Opinion

Nourishing cities through urban agriculture

Aparna/N Lalitha | Updated on August 29, 2021

Terrace and other home garden initiatives should increasingly focus on growing fruits and vegetables than ornamental plants

During the Covid-19 lockdown, people from a fortunate section were able to engage in nurturing their home gardens, producing supplies for home and neighbours. These gardens, which are part of the broader concept of ‘urban agriculture’ (UA), can provide uninterrupted supplies to city dwellers during crisis situations like the pandemic. UA refers to growing plants and rearing livestock, including aquaculture and apiculture, harvesting, processing and distributing food and non-food products from aromatic and medicinal herbs.

These could be at varying scales within urban or peri-urban areas. Growing population and increasing demand for food would require increased per unit food production in available land. It is estimated that 80 per cent of the food produced worldwide finds way into cities where farmlands are constantly shrinking.

There used to be public allotment of gardens in post-war Europe to address food crisis. Similarly, the 2008 financial crisis-led increase in food prices saw efforts of urban communities in growing food themselves, thereby reducing dependence on food imports. This holds an important lesson for localising nourishment of humans to prevent starvation and overcome nutritional deficiency.

What if people were encouraged to grow their food even if they did not own land? While all food supplies could not be sourced through small scale decentralised production, mechanisms for supplementing diets at household or community level could be explored. What if the fabled ‘green thumb’ is facilitated across income groups to access micro-nutrients?

Rooftop farming

A report by the World Economic Forum informs that Singapore is already producing almost 10 per cent of its food through rooftop farming while conventional farming is done only on 1 per cent of its land. There are cases of rooftop gardens in Montreal, New York and Paris, or urban landscapes growing fruit trees in Vancouver and Bangkok. Public spaces are landscaped to grow vegetables and fruits in raised beds, containers or vertical frames. These, besides generating income, also extend positive externalities to the neighbourhood through clean and green environment, nutrition and cultural connect.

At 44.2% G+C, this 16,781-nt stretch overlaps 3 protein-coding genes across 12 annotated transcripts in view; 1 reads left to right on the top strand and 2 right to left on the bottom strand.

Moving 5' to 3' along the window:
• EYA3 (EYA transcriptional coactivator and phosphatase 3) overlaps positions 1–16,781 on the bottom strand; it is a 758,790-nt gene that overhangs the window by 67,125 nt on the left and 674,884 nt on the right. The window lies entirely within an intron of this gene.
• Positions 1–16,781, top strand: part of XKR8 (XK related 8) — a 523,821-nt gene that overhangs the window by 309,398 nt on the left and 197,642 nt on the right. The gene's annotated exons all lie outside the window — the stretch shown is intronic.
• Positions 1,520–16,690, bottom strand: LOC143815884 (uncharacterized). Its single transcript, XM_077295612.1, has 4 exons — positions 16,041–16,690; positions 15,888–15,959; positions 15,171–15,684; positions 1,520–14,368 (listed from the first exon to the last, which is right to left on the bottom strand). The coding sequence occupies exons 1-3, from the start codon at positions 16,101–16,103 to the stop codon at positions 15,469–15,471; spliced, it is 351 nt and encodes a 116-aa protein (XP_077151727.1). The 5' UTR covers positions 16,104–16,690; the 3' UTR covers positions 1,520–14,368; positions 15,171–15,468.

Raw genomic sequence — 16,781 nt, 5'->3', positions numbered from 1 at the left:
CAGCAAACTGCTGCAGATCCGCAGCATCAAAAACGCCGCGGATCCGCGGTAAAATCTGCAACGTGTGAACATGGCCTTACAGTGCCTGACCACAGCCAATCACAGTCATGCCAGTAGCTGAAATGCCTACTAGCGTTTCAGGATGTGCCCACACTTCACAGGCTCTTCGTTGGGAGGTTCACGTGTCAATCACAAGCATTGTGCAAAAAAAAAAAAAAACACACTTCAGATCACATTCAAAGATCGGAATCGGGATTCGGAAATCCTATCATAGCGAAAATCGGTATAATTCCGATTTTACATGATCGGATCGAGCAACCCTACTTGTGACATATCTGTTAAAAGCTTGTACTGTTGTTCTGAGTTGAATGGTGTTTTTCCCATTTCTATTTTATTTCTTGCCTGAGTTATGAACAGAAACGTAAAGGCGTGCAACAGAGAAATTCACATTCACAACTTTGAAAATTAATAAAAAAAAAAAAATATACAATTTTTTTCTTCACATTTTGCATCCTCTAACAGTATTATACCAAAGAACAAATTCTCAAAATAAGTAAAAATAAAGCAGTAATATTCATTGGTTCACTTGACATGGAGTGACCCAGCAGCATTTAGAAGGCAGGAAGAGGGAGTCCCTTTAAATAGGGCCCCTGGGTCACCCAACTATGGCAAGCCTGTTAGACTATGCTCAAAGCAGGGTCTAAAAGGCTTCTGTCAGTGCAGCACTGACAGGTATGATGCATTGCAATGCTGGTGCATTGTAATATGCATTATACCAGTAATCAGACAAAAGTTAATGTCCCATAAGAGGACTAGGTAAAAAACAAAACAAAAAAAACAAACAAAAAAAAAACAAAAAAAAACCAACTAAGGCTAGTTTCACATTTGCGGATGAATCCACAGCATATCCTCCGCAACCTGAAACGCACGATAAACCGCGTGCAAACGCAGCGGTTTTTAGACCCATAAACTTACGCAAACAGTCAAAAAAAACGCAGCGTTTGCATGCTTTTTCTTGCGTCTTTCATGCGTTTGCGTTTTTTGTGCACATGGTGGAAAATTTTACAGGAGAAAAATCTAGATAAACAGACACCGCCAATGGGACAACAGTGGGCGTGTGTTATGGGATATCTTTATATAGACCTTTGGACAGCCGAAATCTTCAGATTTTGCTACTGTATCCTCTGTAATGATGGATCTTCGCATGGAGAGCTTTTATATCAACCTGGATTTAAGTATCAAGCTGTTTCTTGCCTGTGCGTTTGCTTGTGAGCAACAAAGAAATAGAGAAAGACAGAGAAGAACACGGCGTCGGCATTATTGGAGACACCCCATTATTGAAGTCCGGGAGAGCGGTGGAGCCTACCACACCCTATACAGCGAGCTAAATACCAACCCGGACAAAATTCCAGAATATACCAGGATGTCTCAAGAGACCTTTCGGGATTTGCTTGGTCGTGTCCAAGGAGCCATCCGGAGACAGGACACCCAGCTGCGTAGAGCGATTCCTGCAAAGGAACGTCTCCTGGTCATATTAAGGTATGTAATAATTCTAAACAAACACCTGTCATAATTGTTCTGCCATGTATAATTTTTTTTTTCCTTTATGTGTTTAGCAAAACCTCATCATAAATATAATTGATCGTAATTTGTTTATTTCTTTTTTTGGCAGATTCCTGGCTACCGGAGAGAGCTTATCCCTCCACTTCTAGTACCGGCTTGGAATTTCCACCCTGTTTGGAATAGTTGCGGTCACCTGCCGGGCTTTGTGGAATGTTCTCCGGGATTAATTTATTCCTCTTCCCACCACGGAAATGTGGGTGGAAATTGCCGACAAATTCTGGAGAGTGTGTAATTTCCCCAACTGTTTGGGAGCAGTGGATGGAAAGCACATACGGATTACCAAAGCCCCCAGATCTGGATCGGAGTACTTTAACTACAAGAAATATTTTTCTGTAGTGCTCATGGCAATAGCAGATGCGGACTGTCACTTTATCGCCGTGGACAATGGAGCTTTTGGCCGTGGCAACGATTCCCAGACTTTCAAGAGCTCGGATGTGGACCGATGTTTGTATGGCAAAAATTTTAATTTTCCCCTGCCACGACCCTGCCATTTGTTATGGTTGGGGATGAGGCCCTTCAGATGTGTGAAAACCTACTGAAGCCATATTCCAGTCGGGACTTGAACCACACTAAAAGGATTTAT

In urban India, public spaces generally carry ornamental vegetation. There is opportunity to create edible landscapes and green infrastructure. Berries and fruits growing in the commons have traditionally been important source of nutrition for the poor.

Professionals such as urban planners and landscape architects need to effectively utilise public spaces and offer citizens an opportunity to enjoy nature’s bounty. This will generate income for local bodies and also attract urban agri-tourism. To begin with, public institutions and work spaces, especially those with residential services, could be encouraged to create green corners in their premises by growing vegetation that are regularly consumed by the residents.

The community of small producers exchange ecological knowledge and barter produce making such initiatives successful; to city-raised children such spaces provide avenues for eco-cultural learning. It used to be a practice in government schools in Tamil Nadu where a corner of the school would be used for growing green supplies for children’s mid-day meal.

Planning strategies like Garden city, Broadacre city, Greenbelt development and more have gained traction periodically to revive the idea of interspersing congested and polluted cities with green zones in order to make them liveable. However, with rapid urbanisation, industrialisation and capital investment on urban lands, green zones are being converted to developable areas in cities.

Agriculture, mostly associated with rural practice, hardly finds a place in urban planning guidelines. For instance, India’s Urban and Regional Development Plans Formulations and Implementation (URDPFI) guidelines mention agriculture while preparing city plans.

However, there is little offered for inclusion of agriculture in city plans, though, UA and vertical farming are mentioned as one of the climate mitigation and adaptation measures. Green India Mission is one of the eight missions under the National Action Plan on Climate Change aiming to increase the forest and tree cover, restore degraded lands and promote agro-forestry in cities.

Other corresponding missions on agriculture, sustainable habitat and water if worked in tandem with the goal of UA, have potential to enhance urban resilience. Although the pandemic has brought disruption and uncertainty, never before has there been such mass awareness about health, hygiene and building immunity through clean air and water or consuming fresh, organic food.

It is an appropriate time to introspect and transform the way we produce and consume. Apart from governments, citizens and professionals from the field of architecture, planning, agriculture, social sciences and private developers need to cross-learn and co-create productive green urbanism for a resilient future.

Aparna is Assistant Professor, Institute of Architecture and Planning, Nirma University, Ahmedabad, and Lalitha is Professor, Gujarat Institute of Development Research, Ahmedabad.

Published on August 29, 2021

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